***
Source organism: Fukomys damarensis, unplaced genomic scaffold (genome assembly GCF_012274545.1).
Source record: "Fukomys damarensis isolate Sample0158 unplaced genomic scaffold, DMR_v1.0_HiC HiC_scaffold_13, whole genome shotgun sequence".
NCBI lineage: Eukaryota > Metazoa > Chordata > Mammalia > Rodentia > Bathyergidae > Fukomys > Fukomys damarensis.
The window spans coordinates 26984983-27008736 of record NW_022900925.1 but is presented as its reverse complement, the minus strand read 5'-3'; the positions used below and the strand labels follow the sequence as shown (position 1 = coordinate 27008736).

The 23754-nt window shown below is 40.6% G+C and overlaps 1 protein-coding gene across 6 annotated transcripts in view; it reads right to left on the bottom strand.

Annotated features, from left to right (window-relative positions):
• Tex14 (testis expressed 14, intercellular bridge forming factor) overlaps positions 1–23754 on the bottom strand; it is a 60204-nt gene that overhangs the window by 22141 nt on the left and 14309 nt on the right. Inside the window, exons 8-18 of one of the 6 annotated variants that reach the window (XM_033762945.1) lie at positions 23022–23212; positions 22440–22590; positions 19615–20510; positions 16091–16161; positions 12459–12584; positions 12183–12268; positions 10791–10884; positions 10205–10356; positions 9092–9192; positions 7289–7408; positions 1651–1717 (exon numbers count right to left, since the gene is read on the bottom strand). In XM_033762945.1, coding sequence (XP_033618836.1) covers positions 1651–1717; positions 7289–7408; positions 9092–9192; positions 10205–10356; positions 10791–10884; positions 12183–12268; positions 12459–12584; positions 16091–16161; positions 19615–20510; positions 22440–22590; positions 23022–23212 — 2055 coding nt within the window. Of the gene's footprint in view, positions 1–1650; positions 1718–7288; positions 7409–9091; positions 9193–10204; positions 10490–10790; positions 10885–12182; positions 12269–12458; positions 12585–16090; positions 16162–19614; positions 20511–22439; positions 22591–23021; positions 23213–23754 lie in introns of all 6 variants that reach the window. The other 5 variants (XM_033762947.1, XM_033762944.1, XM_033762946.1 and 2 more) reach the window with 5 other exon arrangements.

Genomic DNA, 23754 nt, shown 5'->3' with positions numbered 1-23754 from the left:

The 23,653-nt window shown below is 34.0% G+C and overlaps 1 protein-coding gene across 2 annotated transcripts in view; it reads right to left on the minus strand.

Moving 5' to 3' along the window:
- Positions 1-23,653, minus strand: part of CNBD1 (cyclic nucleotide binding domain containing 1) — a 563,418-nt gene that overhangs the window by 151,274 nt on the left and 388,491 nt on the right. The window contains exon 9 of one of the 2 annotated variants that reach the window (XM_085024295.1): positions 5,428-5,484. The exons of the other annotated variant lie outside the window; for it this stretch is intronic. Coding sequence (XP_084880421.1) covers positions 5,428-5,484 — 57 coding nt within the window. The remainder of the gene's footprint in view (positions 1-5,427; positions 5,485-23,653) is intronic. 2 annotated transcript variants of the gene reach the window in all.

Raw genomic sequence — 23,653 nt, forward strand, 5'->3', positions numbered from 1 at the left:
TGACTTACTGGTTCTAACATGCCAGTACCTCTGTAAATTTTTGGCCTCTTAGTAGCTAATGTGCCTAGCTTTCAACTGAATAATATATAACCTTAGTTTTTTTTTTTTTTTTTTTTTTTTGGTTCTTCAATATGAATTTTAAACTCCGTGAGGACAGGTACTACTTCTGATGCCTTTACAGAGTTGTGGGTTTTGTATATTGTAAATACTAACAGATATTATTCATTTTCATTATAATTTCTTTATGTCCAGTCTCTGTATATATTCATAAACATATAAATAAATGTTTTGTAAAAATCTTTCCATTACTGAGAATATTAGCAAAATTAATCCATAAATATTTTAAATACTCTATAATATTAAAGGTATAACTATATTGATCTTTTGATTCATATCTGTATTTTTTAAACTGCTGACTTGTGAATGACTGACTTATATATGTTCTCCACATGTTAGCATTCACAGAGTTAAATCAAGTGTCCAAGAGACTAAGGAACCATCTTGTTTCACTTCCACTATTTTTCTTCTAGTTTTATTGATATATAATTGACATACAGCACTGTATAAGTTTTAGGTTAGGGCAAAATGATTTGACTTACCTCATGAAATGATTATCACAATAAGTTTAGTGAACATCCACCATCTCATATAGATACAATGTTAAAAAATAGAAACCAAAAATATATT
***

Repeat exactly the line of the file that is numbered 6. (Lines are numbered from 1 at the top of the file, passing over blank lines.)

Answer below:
Annotated features, from left to right (window-relative positions):